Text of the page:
National Security Management Exercise Tackles NATO’s Role After Russia’s War in Ukraine
August 15, 2022
At the end of the spring 2022 National Security Management course (NSM), 46 participants gave a group presentation addressing one of the most pressing issues of our time: How should NATO recast its strategic posture against the backdrop of Russia’s invasion of Ukraine?
“The study group exercise asked participants to apply what they’d learned to a practical, contemporary challenge,” said Steven Grundman, NSM program manager.
“Russia’s Feb. 25 invasion of Ukraine and the updating of NATO’s Strategic Concepts together created the perfect timely, real-life backdrop for the exercise,” he said.
The group presentation on June 9, was the culmination of 60-plus hours of coursework by members of the NSM class. Most participants serve in the U.S. military in an active duty, reserve or national guard capacity.
This project, intended to simulate a national security strategy-making exercise, takes its inspiration from Project Solarium, a 1953 national exercise in strategy and foreign policy design convened by President Dwight D. Eisenhower. The discussions, which included senior cabinet-level officials, focused on the strategy of containment Eisenhower had inherited from the Truman administration. The meetings were held in the solarium on the White House’s third floor.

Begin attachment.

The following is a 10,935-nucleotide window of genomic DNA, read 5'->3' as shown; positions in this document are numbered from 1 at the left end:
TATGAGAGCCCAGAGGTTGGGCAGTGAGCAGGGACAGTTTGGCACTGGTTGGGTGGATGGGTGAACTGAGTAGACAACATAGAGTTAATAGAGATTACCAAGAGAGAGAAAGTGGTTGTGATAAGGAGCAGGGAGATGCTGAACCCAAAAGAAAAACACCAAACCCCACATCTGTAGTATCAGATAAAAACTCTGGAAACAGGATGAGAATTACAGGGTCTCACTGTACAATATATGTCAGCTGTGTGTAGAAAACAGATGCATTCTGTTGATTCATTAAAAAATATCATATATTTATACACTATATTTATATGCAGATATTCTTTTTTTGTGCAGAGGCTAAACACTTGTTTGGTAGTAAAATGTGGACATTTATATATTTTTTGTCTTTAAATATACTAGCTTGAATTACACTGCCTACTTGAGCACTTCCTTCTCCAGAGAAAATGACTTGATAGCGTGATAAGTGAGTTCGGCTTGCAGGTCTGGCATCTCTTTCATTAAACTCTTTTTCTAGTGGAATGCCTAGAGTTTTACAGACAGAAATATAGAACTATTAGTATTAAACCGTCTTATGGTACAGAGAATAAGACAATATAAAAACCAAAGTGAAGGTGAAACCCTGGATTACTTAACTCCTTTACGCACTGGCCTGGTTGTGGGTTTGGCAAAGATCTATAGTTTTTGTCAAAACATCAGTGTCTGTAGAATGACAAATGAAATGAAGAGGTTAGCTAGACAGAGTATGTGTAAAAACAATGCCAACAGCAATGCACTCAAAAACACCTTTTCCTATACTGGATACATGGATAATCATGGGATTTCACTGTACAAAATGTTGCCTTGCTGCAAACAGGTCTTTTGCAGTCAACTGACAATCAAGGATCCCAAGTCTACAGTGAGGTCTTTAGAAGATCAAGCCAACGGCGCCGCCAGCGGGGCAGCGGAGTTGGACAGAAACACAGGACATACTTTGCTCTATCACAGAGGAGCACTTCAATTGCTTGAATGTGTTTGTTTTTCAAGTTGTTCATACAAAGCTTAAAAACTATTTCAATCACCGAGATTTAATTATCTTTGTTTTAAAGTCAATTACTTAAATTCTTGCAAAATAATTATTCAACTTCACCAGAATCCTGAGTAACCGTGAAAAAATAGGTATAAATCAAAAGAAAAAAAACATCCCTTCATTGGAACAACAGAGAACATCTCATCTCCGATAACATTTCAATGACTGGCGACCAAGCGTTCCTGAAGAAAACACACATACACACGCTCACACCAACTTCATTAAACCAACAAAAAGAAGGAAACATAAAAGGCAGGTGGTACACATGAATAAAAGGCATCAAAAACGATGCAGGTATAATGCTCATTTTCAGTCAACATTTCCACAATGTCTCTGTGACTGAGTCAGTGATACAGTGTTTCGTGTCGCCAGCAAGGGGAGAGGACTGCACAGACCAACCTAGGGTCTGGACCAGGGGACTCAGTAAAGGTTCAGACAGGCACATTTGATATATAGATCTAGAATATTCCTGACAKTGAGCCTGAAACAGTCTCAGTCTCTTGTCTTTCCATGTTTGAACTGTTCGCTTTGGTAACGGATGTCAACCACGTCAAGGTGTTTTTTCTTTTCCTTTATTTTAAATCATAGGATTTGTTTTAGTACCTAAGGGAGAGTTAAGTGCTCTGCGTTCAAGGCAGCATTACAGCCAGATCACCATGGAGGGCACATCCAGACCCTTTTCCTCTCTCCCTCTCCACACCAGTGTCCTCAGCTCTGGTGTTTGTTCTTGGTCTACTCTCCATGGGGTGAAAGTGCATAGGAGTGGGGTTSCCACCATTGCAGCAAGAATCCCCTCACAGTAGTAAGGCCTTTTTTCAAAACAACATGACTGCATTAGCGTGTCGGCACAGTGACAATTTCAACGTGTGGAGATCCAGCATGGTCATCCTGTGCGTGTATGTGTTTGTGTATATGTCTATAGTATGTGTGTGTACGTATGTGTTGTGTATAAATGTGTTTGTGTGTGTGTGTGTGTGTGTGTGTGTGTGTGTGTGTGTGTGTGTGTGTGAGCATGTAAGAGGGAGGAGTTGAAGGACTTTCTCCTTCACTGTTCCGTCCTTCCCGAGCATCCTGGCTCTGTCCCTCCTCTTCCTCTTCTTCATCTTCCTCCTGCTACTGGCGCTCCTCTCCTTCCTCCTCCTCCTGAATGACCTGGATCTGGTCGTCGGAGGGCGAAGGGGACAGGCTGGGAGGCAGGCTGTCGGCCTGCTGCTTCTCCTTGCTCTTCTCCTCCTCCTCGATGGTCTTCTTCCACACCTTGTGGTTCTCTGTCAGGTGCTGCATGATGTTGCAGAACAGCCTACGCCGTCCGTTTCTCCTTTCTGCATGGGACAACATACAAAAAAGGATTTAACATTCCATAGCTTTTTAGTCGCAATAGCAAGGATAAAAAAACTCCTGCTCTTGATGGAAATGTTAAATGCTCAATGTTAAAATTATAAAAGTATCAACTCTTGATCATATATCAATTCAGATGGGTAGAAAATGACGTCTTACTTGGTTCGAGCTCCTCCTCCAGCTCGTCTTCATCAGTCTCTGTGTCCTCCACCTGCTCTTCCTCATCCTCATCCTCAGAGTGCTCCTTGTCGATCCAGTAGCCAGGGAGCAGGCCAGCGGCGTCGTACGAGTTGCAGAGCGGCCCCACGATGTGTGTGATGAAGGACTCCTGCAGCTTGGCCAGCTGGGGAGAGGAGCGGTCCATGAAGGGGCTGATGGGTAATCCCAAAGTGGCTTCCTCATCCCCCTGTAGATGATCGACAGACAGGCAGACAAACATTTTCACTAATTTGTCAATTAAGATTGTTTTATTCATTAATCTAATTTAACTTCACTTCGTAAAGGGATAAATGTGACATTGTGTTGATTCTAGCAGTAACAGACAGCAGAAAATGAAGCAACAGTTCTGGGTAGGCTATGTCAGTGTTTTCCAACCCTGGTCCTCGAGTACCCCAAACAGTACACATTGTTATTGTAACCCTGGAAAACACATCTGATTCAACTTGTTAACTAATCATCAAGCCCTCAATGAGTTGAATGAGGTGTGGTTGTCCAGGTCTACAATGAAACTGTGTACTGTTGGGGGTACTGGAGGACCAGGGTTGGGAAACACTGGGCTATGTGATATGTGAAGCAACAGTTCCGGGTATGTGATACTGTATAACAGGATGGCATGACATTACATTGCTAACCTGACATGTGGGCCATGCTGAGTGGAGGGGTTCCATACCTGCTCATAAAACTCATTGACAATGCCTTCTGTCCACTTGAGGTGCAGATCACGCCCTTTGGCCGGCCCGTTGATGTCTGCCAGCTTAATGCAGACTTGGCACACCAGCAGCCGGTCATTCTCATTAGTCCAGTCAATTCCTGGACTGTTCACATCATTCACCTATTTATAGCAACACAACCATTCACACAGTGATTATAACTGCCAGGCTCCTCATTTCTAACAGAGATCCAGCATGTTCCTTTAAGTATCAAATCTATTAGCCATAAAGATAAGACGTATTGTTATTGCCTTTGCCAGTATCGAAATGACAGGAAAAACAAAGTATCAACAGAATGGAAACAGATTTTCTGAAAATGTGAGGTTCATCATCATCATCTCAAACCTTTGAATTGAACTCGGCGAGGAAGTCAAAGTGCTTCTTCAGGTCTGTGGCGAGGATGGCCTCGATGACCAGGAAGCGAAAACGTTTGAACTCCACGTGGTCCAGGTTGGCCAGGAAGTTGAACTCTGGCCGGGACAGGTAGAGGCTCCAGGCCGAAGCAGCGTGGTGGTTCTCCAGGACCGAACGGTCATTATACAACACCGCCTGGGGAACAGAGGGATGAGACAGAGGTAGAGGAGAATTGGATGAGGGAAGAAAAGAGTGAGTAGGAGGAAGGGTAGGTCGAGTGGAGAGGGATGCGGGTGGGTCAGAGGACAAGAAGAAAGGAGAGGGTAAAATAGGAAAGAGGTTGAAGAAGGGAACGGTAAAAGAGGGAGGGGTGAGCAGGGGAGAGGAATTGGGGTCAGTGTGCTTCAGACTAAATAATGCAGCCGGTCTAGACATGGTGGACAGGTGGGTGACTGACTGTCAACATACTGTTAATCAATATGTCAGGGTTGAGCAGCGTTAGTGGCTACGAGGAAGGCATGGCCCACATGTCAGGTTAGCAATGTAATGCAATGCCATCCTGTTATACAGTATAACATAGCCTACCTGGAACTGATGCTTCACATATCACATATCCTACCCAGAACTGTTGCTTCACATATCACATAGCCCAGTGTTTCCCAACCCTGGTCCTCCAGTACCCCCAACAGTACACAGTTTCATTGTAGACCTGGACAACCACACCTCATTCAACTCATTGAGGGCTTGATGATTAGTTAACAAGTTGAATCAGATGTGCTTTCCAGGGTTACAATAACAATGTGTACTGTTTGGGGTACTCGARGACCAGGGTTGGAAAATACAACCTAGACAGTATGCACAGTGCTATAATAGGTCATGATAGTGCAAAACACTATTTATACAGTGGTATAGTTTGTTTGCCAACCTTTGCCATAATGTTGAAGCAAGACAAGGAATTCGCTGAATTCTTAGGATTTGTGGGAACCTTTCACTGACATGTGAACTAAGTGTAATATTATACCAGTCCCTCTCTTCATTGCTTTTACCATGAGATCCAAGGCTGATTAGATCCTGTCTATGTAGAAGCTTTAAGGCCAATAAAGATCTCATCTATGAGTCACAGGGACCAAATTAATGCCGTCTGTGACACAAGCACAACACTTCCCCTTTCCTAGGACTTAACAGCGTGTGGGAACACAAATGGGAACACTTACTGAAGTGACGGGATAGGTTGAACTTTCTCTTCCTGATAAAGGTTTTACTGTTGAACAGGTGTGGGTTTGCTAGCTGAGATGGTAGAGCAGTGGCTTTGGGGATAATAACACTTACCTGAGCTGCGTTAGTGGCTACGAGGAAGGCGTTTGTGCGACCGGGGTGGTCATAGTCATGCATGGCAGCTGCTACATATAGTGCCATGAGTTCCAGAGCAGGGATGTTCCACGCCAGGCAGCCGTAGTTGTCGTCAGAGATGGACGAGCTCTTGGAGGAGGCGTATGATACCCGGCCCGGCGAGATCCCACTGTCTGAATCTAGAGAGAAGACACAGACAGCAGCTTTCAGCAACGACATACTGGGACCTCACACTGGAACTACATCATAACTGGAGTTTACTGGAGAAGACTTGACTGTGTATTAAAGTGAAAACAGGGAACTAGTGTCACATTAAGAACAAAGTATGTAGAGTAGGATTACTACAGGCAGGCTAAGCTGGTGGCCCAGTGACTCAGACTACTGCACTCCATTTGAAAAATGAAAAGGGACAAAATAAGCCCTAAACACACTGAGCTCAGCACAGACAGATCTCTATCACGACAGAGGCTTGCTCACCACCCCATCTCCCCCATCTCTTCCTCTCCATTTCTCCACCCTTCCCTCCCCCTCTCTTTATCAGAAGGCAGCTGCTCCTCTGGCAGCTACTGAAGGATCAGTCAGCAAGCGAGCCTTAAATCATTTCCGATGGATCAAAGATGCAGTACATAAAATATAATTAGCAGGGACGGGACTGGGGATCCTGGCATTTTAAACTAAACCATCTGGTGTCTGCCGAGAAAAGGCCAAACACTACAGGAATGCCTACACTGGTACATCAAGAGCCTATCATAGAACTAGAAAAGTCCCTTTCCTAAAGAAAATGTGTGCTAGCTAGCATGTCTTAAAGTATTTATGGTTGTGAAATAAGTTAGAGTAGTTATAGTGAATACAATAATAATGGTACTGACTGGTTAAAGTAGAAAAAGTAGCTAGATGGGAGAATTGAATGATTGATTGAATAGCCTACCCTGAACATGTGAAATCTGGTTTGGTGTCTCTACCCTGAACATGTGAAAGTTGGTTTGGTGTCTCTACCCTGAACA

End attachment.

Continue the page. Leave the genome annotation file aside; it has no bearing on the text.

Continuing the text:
One participant noted their group’s conclusions parallel concepts identified at NATO’s 2022 Summit held in Madrid on June 29-30. The event drew leaders from NATO’s 30 member states; the agenda included bolstering NATO’s military support in eastern Europe and reaffirming support for Ukraine.
“It was very relatable to our Solarium exercise,” said a course participant, whose role in the NSM exercise approached the question from the perspective of NATO’s secretary-general.
Maxwell professors Alan Allport (history), Renee de Nevers (political science), Margaret Hermann (political science), Osamah Khalil (history), Kathleen McInnis (war studies), Brian Taylor (political science), and Michael Williams (public administration and international affairs) served as mentors.
The course included five weekly online sessions April 27 to May 25, then a seven-day, on-campus portion June 11-17. In addition to Project Solarium, the course included presentations and readings on the history of war, national defense, NATO, and Russia and Vladimir Putin. Sessions also addressed topics including diplomacy, international finance and strategic leadership.
Graduates join more than 2,000 Maxwell alumni who form a powerful network of leaders in U.S. national security affairs. In addition to U.S. military personnel, participants may include civilians from the U.S. Department of Defense and connected agencies, including the U.S. Government Accountability Office and the U.S. Department of State, private sector defense industries employees, and foreign nationals interested in the topic.
Additional information about the program can be found here. The Maxwell School offers this program twice a year; fall 2022 registration is open through mid-September.
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